People often ask us, does bleach kill mold? While people often try using bleach for mold, it may not be the best solution. There is not a simple yes or no answer to this question, but it is important to know how bleach works when you’re trying to eliminate a mold problem in your home.
The North Dakota State University recommends using bleach for mold. The Clorox Company, a company that makes bleach, says bleach and water will kill some types of mold on hard, non-porous surfaces. They say it will kill Aspergillus niger and Trichophyton mentagrophytes (the mold that causes Athlete’s foot) but don’t say whether or not it will kill any other types of mold.
Since there are more than 100 types of mold commonly found growing in American homes, using bleach for mold seems unwise unless you know for certain what type of mold you’re dealing with. You can have a professional come in and test your mold for you if you want to know for sure, or you can use another mold killing agent that is known to be more effective.
Both the Occupational Health and Safety Administration (OSHA) and the Environmental Protection Agency (EPA) used to answer the question - does bleach kill mold? - with a “yes” but both agencies have changed their opinions and advice on the matter. They no longer recommend using bleach for mold.
Bleach may kill some strains of mold but not others. Bleach is corrosive and many damage some surfaces. In addition, bleach will not penetrate deeply into semi-porous materials like wood, so it will remove mold on the surface but leave traces of mold behind that will just grow back and spread. Water that is in bleach may penetrate deep into the wood which can actually help any mold that is in there to grow.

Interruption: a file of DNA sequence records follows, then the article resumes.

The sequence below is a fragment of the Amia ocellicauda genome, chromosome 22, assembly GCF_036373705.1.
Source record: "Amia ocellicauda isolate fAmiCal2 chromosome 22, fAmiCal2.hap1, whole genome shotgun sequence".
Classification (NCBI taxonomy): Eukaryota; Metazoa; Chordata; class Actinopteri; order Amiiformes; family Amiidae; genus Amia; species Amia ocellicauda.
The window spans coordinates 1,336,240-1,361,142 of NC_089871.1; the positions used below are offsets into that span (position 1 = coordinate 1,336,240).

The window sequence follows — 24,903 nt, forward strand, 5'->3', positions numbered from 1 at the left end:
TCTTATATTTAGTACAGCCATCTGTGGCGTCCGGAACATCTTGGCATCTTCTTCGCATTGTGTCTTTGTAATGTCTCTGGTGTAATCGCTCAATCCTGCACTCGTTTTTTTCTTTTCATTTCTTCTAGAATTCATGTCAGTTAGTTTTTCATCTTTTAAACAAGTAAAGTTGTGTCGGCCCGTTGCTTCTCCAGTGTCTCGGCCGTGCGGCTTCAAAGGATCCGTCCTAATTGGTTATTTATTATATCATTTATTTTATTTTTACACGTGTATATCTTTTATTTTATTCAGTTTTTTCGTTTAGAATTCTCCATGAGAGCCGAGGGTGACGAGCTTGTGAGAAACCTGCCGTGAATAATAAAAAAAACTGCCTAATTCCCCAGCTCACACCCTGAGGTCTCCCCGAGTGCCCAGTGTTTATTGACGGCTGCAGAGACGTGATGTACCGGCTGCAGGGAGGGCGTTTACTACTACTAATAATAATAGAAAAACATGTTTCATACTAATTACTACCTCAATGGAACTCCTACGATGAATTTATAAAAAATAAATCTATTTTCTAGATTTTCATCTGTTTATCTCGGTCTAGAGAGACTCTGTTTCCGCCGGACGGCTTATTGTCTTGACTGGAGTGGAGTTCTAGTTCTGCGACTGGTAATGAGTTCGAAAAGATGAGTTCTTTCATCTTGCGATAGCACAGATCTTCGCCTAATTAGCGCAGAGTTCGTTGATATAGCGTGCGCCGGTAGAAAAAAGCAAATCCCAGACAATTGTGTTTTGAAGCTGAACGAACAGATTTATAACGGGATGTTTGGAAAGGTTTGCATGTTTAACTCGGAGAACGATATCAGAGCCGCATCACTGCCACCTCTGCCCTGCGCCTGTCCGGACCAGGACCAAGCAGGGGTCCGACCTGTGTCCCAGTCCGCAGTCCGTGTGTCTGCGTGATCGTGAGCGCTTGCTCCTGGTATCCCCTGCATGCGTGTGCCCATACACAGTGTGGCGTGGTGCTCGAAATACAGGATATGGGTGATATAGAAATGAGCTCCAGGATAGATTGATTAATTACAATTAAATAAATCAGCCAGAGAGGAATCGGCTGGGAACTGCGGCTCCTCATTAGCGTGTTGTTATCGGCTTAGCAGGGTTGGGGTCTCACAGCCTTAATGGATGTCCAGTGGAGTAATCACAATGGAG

Many products on the market today, advertised to kill mold, contain bleach. They appear to answer the question - does bleach kill mold - with a “yes” but it appears they often based their answer on popular opinion, not science.
Despite the advice of the Occupational Health and Safety Administration and the Environmental Protection Agency, many people that have not read their recommendation still mistakenly believe bleach kills just about everything. Companies know that people will feel comfortable using bleach for mold because people won’t realize it’s not the most effective way to get rid of mold.
Unfortunately, there is not a real simple answer to that question. It depends on what type of mold you have.
You can purchase a variety of mold killers at most hardware stores, some of which work better than others, and some of which work for some types of mold but not others.
It’s hard to remove all of the mold on some surfaces, such as the wooden studs in your walls. You’re better off cleaning as much of the mold off those surfaces as you can, following up with a strong disinfectant, and then encapsulating. You should also wear protective gear, including a face mask, when cleaning moldy surfaces because inhaling mold spores can make you very ill.
It’s often impossible to kill mold or remove mold from some surfaces, like carpet, drywall and the insulation inside your walls. Even if you kill the mold, if you don’t remove it all from these materials the dead mold spores of some types of mold can still make you sick. These items need to be disposed of and replaced.
It should be noted that the EPA recommends calling a professional if you have mold that covers a large area, or if it was caused by contaminated water or sewage. Professionals should know what kills different types of mold and how to handle it safely.
Just follow the link for a list of mold removal contractors offering free consultations in your area.